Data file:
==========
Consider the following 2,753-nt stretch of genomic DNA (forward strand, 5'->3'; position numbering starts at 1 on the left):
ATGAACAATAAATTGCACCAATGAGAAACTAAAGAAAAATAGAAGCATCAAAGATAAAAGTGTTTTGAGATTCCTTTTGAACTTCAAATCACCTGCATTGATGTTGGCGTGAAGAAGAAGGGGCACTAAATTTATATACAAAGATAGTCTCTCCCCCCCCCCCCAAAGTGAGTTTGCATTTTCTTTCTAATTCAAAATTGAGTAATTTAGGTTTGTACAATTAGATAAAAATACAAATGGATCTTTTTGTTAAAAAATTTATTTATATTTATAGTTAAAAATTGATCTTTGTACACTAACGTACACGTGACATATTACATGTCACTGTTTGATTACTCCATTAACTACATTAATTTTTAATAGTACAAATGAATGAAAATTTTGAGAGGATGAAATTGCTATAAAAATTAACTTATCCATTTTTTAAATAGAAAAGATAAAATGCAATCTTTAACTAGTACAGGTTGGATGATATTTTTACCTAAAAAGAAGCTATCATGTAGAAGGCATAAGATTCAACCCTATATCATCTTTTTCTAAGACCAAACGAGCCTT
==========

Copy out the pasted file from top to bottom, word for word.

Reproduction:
Consider the following 2,753-nt stretch of genomic DNA (forward strand, 5'->3'; position numbering starts at 1 on the left):
ATGAACAATAAATTGCACCAATGAGAAACTAAAGAAAAATAGAAGCATCAAAGATAAAAGTGTTTTGAGATTCCTTTTGAACTTCAAATCACCTGCATTGATGTTGGCGTGAAGAAGAAGGGGCACTAAATTTATATACAAAGATAGTCTCTCCCCCCCCCCCCAAAGTGAGTTTGCATTTTCTTTCTAATTCAAAATTGAGTAATTTAGGTTTGTACAATTAGATAAAAATACAAATGGATCTTTTTGTTAAAAAATTTATTTATATTTATAGTTAAAAATTGATCTTTGTACACTAACGTACACGTGACATATTACATGTCACTGTTTGATTACTCCATTAACTACATTAATTTTTAATAGTACAAATGAATGAAAATTTTGAGAGGATGAAATTGCTATAAAAATTAACTTATCCATTTTTTAAATAGAAAAGATAAAATGCAATCTTTAACTAGTACAGGTTGGATGATATTTTTACCTAAAAAGAAGCTATCATGTAGAAGGCATAAGATTCAACCCTATATCATCTTTTTCTAAGACCAAACGAGCCTT